The book is written as a modern-day fable, self-conscious but restrained, mixing titular names with a studied attention to what Herrera calls the narco-aesthetic — opulent, insular, ultra-violent — drawing connections between ancient stories of royal courts and the kingpin sagas of our time. At just over a hundred pages (in English), Herrera’s debut takes us from the grit and grime of a borderland cantina to the glitz and glamour of a cartel ball, shunting the reader through a tale of epic proportion.

Beneath that enormous vaulted ceiling his voice projected, taking on depths it never had in the cantinas. He sung his song with the faith of a hymn, the certainty of a sermon, and above all he made sure it was catchy, so people would learn it with their feet and their hips, and so they, too, would sing it later.

This is the Artist’s foray into the King’s inner sanctum, his first performance after impressing the King with an impromptu audition in the nearby City, clearly modeled on, if not named as, Ciudad Juárez, where the author used to frequent real-life cantinas while in graduate school at the University of Texas, El Paso.

The narrator of this tale, for most of the book, stands just outside or behind its central character, the Artist, in a so-called close third person, but in places relents to a more seductive tierra de nadie — a voice disembodied from any natural place that in its abstraction feels all the more real.

These surreal passages raise the specter of Juan Rulfo’s 1955 classic, Pedro Páramo, a comparison Herrera’s work invites and rejects in equal measure. “This town is filled with echoes,” begins a section in Pedro Páramo. “It’s like they were trapped behind the walls, or beneath the cobblestones. When you walk you feel like someone’s behind you, stepping in your footsteps.” No doubt it must feel like that today as a young novelist from Mexico: those tricky voices from the past always stepping just where you step. But rather than fear the echoes, Herrera employs them to his own unmagical end. After all, this is not Mexico but the borderland.

This passage is from the shortest chapter in Kingdom Cons, where the narration takes on the texture of a nihilistic psalm:

What’s out there? What lies beyond the walls of things?
Like this, like this, there’s nothing.
Turn your back on this smug cut grass and choose your own mirror: raise it to your eyes and see:
A chilling glimmer, a tiny spiral asking for a chance, a secret obscured in its own dark light. The whole world can be seen in this mirror, each detail a reversible code. Pieces and more pieces falling over themselves asking to be touched, ever-changing skin.

Besides Rulfo, it brings to my mind this passage from Hart Crane’s poem of coastal exigency, “Cape Hatteras”:

Relapsing into silence, while time clears
Our lenses, lifts a focus, resurrects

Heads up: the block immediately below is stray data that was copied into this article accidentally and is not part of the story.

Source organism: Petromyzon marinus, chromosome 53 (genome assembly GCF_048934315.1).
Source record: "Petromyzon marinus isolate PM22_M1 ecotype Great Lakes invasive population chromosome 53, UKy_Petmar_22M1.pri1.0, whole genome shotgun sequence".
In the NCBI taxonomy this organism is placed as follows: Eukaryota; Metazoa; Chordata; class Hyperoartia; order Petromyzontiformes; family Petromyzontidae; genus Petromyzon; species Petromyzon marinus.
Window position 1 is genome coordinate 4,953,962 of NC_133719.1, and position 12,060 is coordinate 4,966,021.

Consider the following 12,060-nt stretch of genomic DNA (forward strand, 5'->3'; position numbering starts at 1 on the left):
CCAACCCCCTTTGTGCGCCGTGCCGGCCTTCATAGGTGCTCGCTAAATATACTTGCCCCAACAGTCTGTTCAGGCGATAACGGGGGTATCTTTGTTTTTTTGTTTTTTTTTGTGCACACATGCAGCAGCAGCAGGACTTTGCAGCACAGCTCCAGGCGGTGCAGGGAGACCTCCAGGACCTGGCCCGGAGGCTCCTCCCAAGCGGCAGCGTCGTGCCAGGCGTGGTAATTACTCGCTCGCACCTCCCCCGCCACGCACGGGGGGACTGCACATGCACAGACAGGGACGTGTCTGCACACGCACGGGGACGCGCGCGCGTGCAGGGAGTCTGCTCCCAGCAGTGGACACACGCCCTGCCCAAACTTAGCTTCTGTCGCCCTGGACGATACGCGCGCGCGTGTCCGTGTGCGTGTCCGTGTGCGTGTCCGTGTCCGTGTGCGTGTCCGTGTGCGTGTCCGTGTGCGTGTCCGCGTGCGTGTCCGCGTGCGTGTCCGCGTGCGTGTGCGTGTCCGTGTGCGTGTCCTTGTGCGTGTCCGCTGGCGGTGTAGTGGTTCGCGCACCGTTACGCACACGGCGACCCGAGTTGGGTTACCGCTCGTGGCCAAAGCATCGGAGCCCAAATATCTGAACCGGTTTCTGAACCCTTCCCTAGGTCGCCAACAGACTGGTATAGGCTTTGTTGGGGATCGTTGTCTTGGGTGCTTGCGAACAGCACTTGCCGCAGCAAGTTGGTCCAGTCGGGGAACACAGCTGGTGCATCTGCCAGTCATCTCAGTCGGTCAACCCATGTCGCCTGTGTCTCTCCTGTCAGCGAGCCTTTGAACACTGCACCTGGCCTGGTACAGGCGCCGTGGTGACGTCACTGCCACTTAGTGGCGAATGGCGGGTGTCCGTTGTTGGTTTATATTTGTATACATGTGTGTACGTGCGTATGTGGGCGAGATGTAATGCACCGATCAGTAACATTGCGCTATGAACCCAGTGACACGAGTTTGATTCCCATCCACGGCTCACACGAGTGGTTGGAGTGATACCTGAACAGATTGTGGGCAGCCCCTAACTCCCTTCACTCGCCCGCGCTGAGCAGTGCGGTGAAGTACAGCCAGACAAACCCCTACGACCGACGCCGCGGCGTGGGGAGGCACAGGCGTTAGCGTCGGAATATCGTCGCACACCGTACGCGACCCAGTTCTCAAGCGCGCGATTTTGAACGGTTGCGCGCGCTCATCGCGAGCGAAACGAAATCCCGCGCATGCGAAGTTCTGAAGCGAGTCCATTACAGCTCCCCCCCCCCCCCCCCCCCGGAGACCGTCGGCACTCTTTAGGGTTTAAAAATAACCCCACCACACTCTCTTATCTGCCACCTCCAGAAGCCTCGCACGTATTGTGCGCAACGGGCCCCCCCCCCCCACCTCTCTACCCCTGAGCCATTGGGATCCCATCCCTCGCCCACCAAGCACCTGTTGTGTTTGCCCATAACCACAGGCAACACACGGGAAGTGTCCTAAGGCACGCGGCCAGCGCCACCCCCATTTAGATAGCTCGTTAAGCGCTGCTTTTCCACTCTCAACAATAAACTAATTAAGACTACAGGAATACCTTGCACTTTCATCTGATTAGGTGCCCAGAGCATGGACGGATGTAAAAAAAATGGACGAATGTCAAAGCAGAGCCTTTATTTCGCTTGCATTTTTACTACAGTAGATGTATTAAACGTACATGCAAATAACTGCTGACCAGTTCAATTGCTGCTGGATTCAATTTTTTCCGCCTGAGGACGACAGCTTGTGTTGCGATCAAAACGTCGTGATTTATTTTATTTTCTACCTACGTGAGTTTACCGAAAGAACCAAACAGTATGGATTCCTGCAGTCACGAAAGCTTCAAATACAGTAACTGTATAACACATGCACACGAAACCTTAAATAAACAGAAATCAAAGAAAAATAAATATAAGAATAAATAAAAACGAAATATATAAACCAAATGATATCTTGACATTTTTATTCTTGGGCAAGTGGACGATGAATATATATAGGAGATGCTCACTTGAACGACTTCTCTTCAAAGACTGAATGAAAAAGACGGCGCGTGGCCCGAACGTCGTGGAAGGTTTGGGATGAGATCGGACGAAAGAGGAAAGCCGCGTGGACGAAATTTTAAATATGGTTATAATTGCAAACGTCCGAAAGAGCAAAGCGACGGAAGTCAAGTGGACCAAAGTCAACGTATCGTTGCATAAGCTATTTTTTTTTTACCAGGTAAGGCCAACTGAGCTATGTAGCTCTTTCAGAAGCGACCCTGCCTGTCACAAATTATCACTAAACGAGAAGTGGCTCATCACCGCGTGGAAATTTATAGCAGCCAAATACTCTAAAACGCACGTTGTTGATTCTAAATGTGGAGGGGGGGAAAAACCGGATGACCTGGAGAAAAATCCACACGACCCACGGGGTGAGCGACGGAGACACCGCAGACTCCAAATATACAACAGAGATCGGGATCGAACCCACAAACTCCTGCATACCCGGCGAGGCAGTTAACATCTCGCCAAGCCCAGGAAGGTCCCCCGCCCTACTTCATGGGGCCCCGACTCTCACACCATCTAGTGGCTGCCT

A periscope to glimpse what joys or pain
Our eyes can share or answer — then deflects
Us, shunting to a labyrinth submersed
Where each sees only his dim past reversed

Crane’s poem praises Walt Whitman, that “joyous seer” who through his own song of transmigration, through his rendering of the Brooklyn Bridge, through his vision of that 19th-century waterfront border town, New York, became, in Crane’s eyes, immortal.

In this dim light, I can’t help but read in Herrera’s first three novels a writer struggling with what it means to be a writer from Mexico who has left Mexico and sees himself, or is seen by others, as some kind of bridge between one place and the next. In other words, a writer in exile, which is to say a writer of merit.

Kingdom Cons sometimes falters under the strain of the weight of its ambition. In places where the compression of the epic relies too heavily on symbol and vague myth, the connections between, say, Charlemagne and El Chapo, feel corny and dull. But the novel soars in places where legend and fine detail merge into something original and true.

Ever since arriving at the Court he’d been surprised by people’s urge to cross the line, or to go to some other city, even if it was on this side. Not even tales of artists living the gringo life had altered his own Why would I go? stance, when the Palace had it all: voices, colors, drama, stories. And it wasn’t that he’d changed his mind now, but that he admitted the possibility of there existing some point on the horizon that might be different from the two extremes he was bouncing back and forth between. What if … ?

Herrera’s debut is the work of a writer coming to terms with his subject as he searches for the nuance in his voice. In Signs Preceding the End of the World, the book starts with the literal opening of a sinkhole. The main character watches a man drop away into the shadow of the earth. “Slippery bitch of a city,” she says, peering into the void. It is as if, in his third effort, Herrera has finally pinpointed the locus of his literary sources and, in so doing, shed their weight. In Signs, Herrera has worked out more precisely how to affect the power that lies between “the two extremes.” In Kingdom Cons, while the potential of that power is evident, its full strength is not yet on display. In that sense, uneven as it may be, Herrera’s debut is a charming look into the origin of one of our most original voices. And I use the inclusive pronoun, our, with emphasis. Herrera is a writer who in writing about borders transcends them. In shrinking slowly to his real height, the height of the self, Yuri Herrera has revealed himself to be a nimble giant, far taller than the tallest of walls.

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W. S. Lyon lives in Princeton, New Jersey. He is working on a book of fiction.